Among the charities that the Archbishop of Baltimore patronized in these years was an annual donation of $100 to the support of Dr. Levi Silliman Ives, the convert Protestant Episcopal Bishop of North Carolina. He likewise used the collections taken up throughout his archdiocese by the Society for the Propagation of the Faith to assist less favored missionary areas of the Church in the United States. And when in 1879 bankruptcy overtook Archbishop John B. Purcell in Cincinnati, Gibbons contributed $4,460 to the fund being raised by the American bishops, in addition to writing Purcell several letters of encouragement and sympathy. Shortly thereafter word reached the United States of the great suffering in Ireland as a consequence of the war over the Land League. In this crisis for the Irish peasants, Archbishop Gibbons directed that nearly £3,000 be sent for relief purposes with £400 earmarked for Archbishop McHale of Tuam and a like sum for his old schoolmate, Bishop McCormack of Achonry. These various sums were but a small amount of the benefactions that he gave to a wide variety of charities all through the time that he was Archbishop of Baltimore.

Gibbons visited the various institutions in the archdiocese as frequently as time permitted. On one visit to St. Charles College in Ellicott City, William H. O'Connell, a student there who later became Cardinal Archbishop of Boston, wrote his impressions of Gibbons. The archbishop struck him as

a very holy man, and withal very keen, too. He is almost emaciated. . . . His face is thin — his features, large and bony. His eyes are lanterns; they transform his whole face — very bright and keen if rather small. He bears himself with simple dignity, and one sees at once the genuine priest and gentleman. . . . His voice is very pleasant and he speaks in a clear-cut manner. I should think he was a very careful, orderly painstaking man in everything; and then his face, not handsome, but very pure and noble, as if he had known great difficulties and had patiently worked them out.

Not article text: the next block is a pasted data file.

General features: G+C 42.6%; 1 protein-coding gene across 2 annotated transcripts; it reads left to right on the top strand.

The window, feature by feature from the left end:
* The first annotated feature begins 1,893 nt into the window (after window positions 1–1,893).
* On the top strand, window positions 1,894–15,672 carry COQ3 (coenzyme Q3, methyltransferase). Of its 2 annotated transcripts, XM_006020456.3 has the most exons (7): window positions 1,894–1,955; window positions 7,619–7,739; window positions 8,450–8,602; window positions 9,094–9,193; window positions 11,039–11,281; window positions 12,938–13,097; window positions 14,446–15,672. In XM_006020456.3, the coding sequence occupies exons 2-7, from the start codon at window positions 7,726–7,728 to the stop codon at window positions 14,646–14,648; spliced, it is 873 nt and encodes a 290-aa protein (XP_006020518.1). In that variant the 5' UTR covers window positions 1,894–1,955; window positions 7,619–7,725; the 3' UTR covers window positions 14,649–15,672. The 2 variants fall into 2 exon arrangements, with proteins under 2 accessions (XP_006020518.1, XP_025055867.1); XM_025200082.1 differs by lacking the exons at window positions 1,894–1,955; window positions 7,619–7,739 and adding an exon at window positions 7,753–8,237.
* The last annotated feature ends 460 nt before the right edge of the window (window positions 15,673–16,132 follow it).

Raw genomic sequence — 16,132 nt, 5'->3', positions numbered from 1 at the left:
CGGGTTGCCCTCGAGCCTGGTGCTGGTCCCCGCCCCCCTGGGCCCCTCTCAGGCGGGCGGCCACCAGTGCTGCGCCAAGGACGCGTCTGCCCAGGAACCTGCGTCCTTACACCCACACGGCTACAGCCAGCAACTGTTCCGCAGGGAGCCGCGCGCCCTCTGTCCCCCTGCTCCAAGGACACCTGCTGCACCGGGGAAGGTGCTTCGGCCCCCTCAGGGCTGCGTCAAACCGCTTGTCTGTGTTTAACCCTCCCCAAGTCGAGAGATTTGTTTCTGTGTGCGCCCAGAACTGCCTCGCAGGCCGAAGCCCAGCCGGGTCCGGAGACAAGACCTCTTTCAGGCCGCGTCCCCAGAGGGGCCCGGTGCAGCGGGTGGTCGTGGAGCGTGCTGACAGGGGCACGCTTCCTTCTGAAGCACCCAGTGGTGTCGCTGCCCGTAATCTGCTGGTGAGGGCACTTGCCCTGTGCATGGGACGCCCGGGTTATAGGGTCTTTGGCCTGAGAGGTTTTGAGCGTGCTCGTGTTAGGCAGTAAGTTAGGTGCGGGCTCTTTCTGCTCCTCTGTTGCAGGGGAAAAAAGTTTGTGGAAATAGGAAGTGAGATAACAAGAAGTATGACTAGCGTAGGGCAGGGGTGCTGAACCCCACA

Gibbons always showed a strong inclination to demonstrate his regard for the civil authorities and for the nation's customs. When the time neared for the celebration of Baltimore's sesquicentennial in 1880,a the archbishop sent out a circular to his clergy instructing  p47 them to have the various parish societies prepared to march in the parade on October 14. Moreover, the Te Deum was ordered to be sung in all the churches after vespers on Sunday, October 17, and the priests were urged to preach on the event. The Catholic people should be told to enter into the spirit of the occasion with their fellow citizens, but to avoid "all sinful excess" during the days of the celebration. The following year when President James A. Garfield was shot on July 2, 1881, by an assassin, Gibbons at once wrote a circular letter to the clergy in which he urged prayers for the stricken chief executive,

. . . at once entreating God to spare his life and also as making an act of expiation for a crime which appertains to us as a nation and not only concerns but tarnishes us all.

That fall, when he issued an order for public prayers on Thanksgiving Day, he told Bishop Richard Gilmour of Cleveland: "We should not let Protestants surpass us in our expression of loyalty & devotion to our country."

In 1883 the archbishop suffered the loss of his mother, but the speedy burial of the dead in New Orleans and the great distance between the two cities did not permit him to attend the funeral. A week later he extended his thanks to Archbishop Francis X. Leray of New Orleans for, as he put it, "your great kindness and charity in presiding at the funeral service of my dear Mother. I beg you also to thank for me your devoted clergy who were present on the same occasion."